Auto-rebalance: What does it mean?

While the Employee Retirement Income Security Act of 1974 (ERISA) sets minimum standards for employer-sponsored plans, employers have some flexibility to customize the plan to fit its organization. Customizable features include: employee enrollment eligibility, length of vesting period, existence of employer match, and the variety of investment options.

Another popular feature offered is ‘auto rebalance.’ Auto rebalance allows investors to set up a regular reallocation of their investments if, after a certain period of time, the allocation is ‘off.’

For example, on January 1, 2019 you allocate your funds as follows: 50% in large cap, 25% in international, and 25% in bonds. On December 31 of the same year, based on fund performance, your allocation is 58% in large cap, 22% in international, and 20% in bonds.

If enrolled in auto rebalance, your account will automatically make the necessary trades to align your account with the original 50%/25%/25% allocation. The auto rebalance frequency depends on your plan options but is usually offered quarterly or annually.

Many plans have default investment options, usually a ‘target date fund’ based on age. In such case, auto rebalance doesn’t apply because 100% of your investment is in only one fund.

Ensure your allocation for future contributions (new money going into your account) matches your current balance allocation. It’s easy to forget to update your future contribution allocation during account set up or when making an allocation change. This is an easy way to derail your intended risk profile.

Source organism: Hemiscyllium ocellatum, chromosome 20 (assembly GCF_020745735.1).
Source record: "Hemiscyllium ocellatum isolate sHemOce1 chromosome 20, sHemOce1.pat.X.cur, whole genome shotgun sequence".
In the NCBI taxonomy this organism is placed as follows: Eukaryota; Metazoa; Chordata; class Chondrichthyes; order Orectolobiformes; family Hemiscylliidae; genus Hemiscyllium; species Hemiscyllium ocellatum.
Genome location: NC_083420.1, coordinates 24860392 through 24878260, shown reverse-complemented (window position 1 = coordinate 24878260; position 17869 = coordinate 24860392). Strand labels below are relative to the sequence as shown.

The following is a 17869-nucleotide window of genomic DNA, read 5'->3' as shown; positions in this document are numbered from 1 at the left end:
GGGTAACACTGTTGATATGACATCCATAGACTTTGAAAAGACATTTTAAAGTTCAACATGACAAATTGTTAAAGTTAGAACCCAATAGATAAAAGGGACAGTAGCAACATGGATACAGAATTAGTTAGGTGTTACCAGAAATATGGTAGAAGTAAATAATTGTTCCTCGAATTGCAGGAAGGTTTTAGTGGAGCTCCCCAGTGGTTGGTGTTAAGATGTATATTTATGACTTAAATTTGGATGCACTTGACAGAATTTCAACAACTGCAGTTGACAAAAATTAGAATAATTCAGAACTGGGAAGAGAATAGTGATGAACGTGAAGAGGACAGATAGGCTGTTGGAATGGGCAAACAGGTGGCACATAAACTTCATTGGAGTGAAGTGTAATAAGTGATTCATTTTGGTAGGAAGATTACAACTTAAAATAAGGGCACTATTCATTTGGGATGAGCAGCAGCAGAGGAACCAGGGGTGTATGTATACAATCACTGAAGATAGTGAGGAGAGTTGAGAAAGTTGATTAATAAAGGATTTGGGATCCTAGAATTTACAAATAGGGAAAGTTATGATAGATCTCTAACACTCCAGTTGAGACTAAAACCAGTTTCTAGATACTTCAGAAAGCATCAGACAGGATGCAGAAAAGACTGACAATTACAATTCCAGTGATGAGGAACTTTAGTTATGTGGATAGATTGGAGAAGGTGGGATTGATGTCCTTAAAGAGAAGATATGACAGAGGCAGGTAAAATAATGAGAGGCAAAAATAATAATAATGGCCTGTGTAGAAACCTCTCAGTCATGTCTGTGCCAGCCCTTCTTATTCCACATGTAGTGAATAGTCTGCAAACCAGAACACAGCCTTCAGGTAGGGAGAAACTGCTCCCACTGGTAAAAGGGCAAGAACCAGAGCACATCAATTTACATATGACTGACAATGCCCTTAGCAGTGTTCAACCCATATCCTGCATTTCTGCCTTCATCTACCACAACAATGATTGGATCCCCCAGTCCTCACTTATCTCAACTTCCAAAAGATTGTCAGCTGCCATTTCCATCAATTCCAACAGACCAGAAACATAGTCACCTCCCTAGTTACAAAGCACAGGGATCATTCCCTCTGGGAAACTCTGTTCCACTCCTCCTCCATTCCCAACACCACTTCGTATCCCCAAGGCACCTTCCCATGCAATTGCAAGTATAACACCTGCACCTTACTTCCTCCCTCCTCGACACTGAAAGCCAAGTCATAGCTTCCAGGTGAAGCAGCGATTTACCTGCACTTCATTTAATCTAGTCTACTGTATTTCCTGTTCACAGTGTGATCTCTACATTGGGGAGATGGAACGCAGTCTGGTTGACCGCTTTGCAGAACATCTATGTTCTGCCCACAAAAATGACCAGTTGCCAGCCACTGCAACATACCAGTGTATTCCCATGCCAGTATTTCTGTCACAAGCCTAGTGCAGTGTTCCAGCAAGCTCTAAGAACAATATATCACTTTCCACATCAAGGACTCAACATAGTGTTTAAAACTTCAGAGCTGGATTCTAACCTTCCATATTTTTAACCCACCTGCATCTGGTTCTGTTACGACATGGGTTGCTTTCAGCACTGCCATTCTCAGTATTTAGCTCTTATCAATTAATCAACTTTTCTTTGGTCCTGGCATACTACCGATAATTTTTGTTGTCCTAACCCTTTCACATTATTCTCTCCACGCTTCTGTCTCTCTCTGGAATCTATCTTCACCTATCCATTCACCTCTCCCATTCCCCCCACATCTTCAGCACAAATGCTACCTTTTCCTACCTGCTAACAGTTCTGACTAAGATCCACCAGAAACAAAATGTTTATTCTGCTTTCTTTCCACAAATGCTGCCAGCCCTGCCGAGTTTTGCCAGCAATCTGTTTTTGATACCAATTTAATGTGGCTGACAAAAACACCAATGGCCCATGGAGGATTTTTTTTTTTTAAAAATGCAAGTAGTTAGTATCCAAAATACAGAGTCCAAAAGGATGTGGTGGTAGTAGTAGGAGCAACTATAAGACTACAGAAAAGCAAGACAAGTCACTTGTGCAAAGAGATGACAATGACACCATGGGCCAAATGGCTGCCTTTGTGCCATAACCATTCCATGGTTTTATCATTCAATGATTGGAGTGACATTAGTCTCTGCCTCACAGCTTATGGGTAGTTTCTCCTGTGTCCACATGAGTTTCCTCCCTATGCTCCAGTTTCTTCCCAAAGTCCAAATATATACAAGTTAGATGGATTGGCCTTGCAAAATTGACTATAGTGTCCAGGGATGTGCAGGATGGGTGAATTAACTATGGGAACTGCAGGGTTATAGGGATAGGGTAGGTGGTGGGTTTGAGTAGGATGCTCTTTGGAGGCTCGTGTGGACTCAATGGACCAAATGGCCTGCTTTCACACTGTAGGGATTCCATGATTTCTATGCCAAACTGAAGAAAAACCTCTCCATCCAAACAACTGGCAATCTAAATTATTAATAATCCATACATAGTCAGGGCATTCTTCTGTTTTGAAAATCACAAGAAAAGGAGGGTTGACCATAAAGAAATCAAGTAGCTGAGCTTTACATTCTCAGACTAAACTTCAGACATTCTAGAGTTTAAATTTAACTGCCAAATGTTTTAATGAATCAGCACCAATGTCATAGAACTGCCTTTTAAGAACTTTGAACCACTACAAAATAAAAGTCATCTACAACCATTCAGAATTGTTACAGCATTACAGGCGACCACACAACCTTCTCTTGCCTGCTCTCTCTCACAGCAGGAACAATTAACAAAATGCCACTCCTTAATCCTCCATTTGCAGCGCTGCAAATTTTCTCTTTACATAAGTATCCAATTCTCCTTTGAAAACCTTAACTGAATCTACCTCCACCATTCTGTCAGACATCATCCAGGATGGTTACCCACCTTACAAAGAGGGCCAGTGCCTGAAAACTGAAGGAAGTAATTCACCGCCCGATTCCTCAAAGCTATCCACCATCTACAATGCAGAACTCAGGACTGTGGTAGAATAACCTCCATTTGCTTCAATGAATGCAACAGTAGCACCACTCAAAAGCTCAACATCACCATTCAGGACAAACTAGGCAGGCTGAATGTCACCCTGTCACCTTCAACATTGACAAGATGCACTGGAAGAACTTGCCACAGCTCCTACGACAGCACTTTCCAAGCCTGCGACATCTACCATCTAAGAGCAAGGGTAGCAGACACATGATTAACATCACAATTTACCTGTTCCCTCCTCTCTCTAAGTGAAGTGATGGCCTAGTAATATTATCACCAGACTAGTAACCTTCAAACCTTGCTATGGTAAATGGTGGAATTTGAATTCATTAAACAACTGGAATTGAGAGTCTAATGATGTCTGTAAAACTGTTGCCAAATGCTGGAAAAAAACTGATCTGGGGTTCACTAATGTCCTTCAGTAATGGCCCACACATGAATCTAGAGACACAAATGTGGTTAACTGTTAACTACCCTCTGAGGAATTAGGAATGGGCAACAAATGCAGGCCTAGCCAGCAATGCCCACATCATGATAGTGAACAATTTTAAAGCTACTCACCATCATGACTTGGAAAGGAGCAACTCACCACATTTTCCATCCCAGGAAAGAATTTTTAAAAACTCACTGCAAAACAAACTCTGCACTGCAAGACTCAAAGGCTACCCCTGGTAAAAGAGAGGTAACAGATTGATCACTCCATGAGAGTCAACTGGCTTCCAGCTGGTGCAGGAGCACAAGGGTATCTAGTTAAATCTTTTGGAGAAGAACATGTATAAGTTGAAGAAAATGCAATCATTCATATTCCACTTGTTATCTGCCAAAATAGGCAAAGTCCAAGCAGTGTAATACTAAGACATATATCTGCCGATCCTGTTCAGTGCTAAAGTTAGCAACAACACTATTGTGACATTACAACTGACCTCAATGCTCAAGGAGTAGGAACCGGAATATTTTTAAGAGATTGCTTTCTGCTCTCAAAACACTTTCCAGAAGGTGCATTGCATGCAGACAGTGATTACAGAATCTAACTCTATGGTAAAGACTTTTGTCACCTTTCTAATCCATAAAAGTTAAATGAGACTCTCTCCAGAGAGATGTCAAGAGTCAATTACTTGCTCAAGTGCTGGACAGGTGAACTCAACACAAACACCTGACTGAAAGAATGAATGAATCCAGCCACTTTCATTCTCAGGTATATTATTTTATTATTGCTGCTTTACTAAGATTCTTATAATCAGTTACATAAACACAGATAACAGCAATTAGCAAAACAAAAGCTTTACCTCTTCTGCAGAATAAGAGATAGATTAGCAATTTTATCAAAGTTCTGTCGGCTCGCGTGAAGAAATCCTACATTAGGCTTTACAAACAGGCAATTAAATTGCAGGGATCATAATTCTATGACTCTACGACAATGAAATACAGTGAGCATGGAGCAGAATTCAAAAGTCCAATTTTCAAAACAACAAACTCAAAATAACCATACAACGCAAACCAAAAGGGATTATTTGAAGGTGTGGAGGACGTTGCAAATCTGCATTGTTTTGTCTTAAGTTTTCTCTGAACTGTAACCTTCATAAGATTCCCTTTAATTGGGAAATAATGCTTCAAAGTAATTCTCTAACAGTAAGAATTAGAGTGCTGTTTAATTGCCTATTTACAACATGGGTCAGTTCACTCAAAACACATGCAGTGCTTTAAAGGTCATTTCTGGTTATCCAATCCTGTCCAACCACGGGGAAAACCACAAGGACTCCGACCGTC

*Pro tips:

1. ‘Dollar cost averaging’ is an excellent way to decrease the average cost per share paid on investments. By making contributions from each paycheck, you are dollar-cost averaging.

2. If an employer match is offer, be sure that you contribute at least enough to receive the full match. This is free money; take it!

3. Set a long-term goal of contributing the IRS’s yearly maximum allowable amount. For 2019, the maximum is $19,000 with an additional $6,000 allowed for those age 50+.

Be aware – check your statements for correct allocations, beneficiary designations, primary address, phone number, email, employer match, and your contribution. It’s easy for a simple clerical error to occur so remember, you are responsible for your own financial future.